- In verse 5 Jacob says, “ye are beginning to labor in sin”. The sins of which he speaks seem to be, if not a relatively new phenomenon, at least in the beginning stages of widespread acceptance. We know from reading the rest of the chapter that the abominations that Jacob speaks of are two-fold. The first is idolatry (specifically, greed and seeking for riches), the second is sexual immorality. Both subjects are often spoken of in our own General Conferences today.
- He clearly did not want to speak to the people about this. He wanted to comfort the afflicted, but the Lord saw fit to afflict the comfortable. Jacob was on the Lord’s errand and the Lord was calling these souls to repentance.
Jacob gives a powerful call to repentance and tries to comfort those whose hearts had been broken. On the heels of these chapters Jacob gives, in my opinion, one of the most powerful allegories of the mortal experience and the lengths to which our Father will go to help save our immortal souls. Several years later, after a run in with the Book of Mormon’s first anti-Christ, Jacob bequeaths the Small Plates of Nephi on his son, Enos.
While Enos was venturing out to hunt for food, his soul hungered as it had never hungered before. He was pondering on the words of his father; possibly the very words that had been spoken in that memorable “Conference”. Enos might have been sitting there in the audience, with his wife and children, also expecting to hear the pleasing word of God. It’s hard to say whether Enos was one of those men who needed to hear that sharp rebuke, but regardless the when and the why, Enos felt the truth of his father’s words pierce his heart and the hunger of his body was swallowed up in the hunger of his soul.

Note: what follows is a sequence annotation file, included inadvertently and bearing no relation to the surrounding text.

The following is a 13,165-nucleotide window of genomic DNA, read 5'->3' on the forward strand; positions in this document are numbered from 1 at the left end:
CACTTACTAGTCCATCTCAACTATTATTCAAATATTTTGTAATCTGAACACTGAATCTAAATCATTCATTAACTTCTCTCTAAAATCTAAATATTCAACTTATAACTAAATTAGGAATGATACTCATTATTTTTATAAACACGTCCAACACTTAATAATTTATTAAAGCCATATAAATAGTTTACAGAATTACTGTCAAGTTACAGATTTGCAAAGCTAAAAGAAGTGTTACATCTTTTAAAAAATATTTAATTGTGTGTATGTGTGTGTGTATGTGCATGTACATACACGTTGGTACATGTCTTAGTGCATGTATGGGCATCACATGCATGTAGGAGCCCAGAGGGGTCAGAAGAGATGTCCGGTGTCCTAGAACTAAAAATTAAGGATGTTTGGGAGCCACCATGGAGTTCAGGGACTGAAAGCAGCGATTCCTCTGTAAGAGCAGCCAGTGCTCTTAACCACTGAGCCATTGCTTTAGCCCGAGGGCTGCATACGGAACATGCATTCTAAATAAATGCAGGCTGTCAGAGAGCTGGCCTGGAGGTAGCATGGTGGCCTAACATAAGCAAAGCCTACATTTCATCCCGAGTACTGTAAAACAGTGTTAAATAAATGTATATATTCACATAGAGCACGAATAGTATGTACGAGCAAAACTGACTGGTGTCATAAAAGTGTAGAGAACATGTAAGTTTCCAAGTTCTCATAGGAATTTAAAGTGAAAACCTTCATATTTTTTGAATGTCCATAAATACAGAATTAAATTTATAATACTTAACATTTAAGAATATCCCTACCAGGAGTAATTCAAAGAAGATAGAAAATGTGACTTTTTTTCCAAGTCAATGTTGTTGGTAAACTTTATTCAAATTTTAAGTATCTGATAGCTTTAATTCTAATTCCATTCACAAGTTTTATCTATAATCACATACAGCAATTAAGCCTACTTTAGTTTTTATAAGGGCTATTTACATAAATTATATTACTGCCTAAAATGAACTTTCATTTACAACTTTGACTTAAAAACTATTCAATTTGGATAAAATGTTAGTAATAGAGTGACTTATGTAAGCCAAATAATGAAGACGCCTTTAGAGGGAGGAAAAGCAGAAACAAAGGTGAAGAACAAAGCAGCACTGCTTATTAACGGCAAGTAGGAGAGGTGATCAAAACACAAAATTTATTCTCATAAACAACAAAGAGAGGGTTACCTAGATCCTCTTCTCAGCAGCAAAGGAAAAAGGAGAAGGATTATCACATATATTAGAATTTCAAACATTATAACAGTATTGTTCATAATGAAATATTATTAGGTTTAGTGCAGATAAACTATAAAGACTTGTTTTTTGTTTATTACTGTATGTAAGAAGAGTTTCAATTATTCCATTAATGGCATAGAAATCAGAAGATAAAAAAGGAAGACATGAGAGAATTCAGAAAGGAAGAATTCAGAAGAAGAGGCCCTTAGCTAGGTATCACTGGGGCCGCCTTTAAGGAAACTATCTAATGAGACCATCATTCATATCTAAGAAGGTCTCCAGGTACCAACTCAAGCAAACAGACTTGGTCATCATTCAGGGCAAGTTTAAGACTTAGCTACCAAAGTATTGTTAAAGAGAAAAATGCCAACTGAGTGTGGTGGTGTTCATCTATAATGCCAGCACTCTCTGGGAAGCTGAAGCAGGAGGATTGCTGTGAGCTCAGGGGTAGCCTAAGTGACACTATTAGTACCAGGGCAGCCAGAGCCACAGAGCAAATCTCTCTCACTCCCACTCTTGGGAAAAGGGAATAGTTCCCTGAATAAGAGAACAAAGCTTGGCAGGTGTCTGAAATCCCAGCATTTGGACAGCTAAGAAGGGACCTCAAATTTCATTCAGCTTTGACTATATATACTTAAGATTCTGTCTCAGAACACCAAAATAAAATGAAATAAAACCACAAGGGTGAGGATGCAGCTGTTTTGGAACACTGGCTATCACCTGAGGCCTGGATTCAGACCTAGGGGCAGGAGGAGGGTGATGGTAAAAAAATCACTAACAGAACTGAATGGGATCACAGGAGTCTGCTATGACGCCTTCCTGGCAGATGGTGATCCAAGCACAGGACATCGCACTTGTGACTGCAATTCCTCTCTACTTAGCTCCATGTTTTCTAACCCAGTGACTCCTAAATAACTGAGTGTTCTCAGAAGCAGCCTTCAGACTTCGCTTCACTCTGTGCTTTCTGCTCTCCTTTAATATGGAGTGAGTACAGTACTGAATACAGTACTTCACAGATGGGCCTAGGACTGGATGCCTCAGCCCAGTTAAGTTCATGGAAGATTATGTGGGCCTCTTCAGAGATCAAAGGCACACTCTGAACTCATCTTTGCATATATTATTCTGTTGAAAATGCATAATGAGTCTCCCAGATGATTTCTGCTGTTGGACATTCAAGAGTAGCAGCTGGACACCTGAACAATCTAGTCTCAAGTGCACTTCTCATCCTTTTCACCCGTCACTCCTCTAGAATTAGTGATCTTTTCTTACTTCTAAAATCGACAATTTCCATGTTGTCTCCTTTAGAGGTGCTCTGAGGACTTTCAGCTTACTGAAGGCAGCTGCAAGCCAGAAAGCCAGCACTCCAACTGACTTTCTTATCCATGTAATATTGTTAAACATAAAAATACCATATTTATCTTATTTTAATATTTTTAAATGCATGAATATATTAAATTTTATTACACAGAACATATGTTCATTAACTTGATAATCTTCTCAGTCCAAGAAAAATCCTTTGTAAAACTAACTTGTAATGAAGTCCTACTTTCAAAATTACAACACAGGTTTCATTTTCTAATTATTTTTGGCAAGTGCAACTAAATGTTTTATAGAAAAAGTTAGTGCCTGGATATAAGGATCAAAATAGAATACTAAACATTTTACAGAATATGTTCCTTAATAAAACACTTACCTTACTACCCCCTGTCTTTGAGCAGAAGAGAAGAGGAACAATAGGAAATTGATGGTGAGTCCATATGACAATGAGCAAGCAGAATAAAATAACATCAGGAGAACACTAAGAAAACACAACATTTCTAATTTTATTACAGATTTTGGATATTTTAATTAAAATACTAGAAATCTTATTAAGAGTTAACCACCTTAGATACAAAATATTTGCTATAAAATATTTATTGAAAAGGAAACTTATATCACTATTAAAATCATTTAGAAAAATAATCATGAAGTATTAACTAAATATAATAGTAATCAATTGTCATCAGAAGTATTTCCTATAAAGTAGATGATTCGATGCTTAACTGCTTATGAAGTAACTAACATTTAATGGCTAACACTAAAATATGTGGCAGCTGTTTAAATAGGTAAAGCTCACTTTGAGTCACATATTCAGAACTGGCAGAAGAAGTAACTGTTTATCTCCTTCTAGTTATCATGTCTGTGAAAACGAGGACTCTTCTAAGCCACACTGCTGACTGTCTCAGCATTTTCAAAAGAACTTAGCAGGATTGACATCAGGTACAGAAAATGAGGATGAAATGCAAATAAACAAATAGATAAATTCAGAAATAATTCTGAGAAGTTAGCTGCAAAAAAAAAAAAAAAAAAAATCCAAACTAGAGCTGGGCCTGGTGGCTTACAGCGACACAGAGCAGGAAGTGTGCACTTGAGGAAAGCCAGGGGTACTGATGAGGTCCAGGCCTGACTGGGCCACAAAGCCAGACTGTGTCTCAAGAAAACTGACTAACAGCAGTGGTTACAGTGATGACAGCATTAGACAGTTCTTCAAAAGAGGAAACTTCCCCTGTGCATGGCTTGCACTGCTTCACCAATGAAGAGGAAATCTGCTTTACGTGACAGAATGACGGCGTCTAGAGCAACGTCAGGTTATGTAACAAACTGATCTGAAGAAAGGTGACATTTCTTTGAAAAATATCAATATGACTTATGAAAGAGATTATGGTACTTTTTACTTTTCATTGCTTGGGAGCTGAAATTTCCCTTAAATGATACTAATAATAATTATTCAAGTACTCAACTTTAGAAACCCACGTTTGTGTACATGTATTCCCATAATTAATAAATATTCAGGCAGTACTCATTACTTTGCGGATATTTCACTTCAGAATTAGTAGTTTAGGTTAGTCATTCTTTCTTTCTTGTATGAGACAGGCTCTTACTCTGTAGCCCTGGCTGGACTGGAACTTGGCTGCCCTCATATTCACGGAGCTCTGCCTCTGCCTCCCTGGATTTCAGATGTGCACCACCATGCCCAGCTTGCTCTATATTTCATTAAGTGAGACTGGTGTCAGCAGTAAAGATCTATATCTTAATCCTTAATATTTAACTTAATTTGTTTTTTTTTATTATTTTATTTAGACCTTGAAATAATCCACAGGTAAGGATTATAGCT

Enos repents, is forgiven, pleads for the souls of his brethren, and again the covenant is renewed.
And while I was thus struggling in the spirit, behold the voice of the Lord came into my mind again, saying” I will visit thy brethren according to their diligence in keeping my commandments. I have given unto them this land, and it is a holy land; and I curse it not save it be for the cause of iniquity…
Then, after he expands his prayer for forgiveness to include the Lamanites (whom he no longer saw as enemies) and the sacred record that he would soon inherit, he says:
…and he covenanted with me that he would bring them forth unto the Lamanites in his own due time.
And I, Enos, knew it would be according to the covenant which he had made; wherefore my soul did rest.
And the Lord said unto me, Thy fathers have also required of me this thing; and it shall be done unto them according to their faith; for their faith was like unto thine.